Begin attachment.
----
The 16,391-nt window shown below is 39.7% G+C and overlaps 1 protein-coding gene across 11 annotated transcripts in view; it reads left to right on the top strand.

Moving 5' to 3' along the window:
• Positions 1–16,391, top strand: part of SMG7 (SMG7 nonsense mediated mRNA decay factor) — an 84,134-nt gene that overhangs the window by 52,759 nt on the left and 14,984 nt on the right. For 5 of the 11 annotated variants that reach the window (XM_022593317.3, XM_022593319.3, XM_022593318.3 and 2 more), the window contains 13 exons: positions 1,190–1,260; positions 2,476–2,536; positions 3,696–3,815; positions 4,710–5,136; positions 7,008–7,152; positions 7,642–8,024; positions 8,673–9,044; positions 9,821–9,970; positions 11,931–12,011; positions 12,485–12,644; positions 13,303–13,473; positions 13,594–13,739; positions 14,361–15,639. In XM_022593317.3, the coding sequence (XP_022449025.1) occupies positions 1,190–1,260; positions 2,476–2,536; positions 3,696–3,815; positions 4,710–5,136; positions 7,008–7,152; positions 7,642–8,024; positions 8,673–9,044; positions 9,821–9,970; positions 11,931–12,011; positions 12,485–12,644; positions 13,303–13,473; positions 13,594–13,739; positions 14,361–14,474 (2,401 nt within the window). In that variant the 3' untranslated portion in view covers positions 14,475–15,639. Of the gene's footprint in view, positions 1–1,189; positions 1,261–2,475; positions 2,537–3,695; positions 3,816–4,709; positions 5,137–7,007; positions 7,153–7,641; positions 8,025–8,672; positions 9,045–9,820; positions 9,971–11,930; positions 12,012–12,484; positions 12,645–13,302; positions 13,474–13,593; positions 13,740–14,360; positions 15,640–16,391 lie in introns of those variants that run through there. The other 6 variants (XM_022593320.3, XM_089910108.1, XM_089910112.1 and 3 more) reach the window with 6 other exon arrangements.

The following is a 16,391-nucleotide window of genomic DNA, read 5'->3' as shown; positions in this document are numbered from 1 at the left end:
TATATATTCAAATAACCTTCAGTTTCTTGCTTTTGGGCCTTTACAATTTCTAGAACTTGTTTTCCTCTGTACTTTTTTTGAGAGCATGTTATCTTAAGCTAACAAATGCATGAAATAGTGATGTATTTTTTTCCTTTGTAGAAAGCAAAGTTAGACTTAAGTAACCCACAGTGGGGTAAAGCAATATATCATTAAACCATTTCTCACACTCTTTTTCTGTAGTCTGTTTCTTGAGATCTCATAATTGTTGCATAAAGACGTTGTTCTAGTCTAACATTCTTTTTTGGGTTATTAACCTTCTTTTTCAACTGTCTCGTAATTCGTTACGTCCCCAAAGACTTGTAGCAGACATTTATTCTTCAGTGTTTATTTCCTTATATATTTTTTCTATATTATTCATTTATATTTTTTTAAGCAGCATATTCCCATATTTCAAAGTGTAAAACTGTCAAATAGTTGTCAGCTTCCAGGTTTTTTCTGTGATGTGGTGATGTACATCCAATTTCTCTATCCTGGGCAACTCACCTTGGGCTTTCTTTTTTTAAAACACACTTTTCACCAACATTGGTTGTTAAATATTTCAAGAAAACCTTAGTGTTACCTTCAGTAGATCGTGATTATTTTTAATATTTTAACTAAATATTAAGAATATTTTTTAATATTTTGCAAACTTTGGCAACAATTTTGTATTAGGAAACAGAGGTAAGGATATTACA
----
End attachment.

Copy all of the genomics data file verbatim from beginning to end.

The 16,391-nt window shown below is 39.7% G+C and overlaps 1 protein-coding gene across 11 annotated transcripts in view; it reads left to right on the top strand.

Moving 5' to 3' along the window:
• Positions 1–16,391, top strand: part of SMG7 (SMG7 nonsense mediated mRNA decay factor) — an 84,134-nt gene that overhangs the window by 52,759 nt on the left and 14,984 nt on the right. For 5 of the 11 annotated variants that reach the window (XM_022593317.3, XM_022593319.3, XM_022593318.3 and 2 more), the window contains 13 exons: positions 1,190–1,260; positions 2,476–2,536; positions 3,696–3,815; positions 4,710–5,136; positions 7,008–7,152; positions 7,642–8,024; positions 8,673–9,044; positions 9,821–9,970; positions 11,931–12,011; positions 12,485–12,644; positions 13,303–13,473; positions 13,594–13,739; positions 14,361–15,639. In XM_022593317.3, the coding sequence (XP_022449025.1) occupies positions 1,190–1,260; positions 2,476–2,536; positions 3,696–3,815; positions 4,710–5,136; positions 7,008–7,152; positions 7,642–8,024; positions 8,673–9,044; positions 9,821–9,970; positions 11,931–12,011; positions 12,485–12,644; positions 13,303–13,473; positions 13,594–13,739; positions 14,361–14,474 (2,401 nt within the window). In that variant the 3' untranslated portion in view covers positions 14,475–15,639. Of the gene's footprint in view, positions 1–1,189; positions 1,261–2,475; positions 2,537–3,695; positions 3,816–4,709; positions 5,137–7,007; positions 7,153–7,641; positions 8,025–8,672; positions 9,045–9,820; positions 9,971–11,930; positions 12,012–12,484; positions 12,645–13,302; positions 13,474–13,593; positions 13,740–14,360; positions 15,640–16,391 lie in introns of those variants that run through there. The other 6 variants (XM_022593320.3, XM_089910108.1, XM_089910112.1 and 3 more) reach the window with 6 other exon arrangements.

The following is a 16,391-nucleotide window of genomic DNA, read 5'->3' as shown; positions in this document are numbered from 1 at the left end:
TATATATTCAAATAACCTTCAGTTTCTTGCTTTTGGGCCTTTACAATTTCTAGAACTTGTTTTCCTCTGTACTTTTTTTGAGAGCATGTTATCTTAAGCTAACAAATGCATGAAATAGTGATGTATTTTTTTCCTTTGTAGAAAGCAAAGTTAGACTTAAGTAACCCACAGTGGGGTAAAGCAATATATCATTAAACCATTTCTCACACTCTTTTTCTGTAGTCTGTTTCTTGAGATCTCATAATTGTTGCATAAAGACGTTGTTCTAGTCTAACATTCTTTTTTGGGTTATTAACCTTCTTTTTCAACTGTCTCGTAATTCGTTACGTCCCCAAAGACTTGTAGCAGACATTTATTCTTCAGTGTTTATTTCCTTATATATTTTTTCTATATTATTCATTTATATTTTTTTAAGCAGCATATTCCCATATTTCAAAGTGTAAAACTGTCAAATAGTTGTCAGCTTCCAGGTTTTTTCTGTGATGTGGTGATGTACATCCAATTTCTCTATCCTGGGCAACTCACCTTGGGCTTTCTTTTTTTAAAACACACTTTTCACCAACATTGGTTGTTAAATATTTCAAGAAAACCTTAGTGTTACCTTCAGTAGATCGTGATTATTTTTAATATTTTAACTAAATATTAAGAATATTTTTTAATATTTTGCAAACTTTGGCAACAATTTTGTATTAGGAAACAGAGGTAAGGATATTACA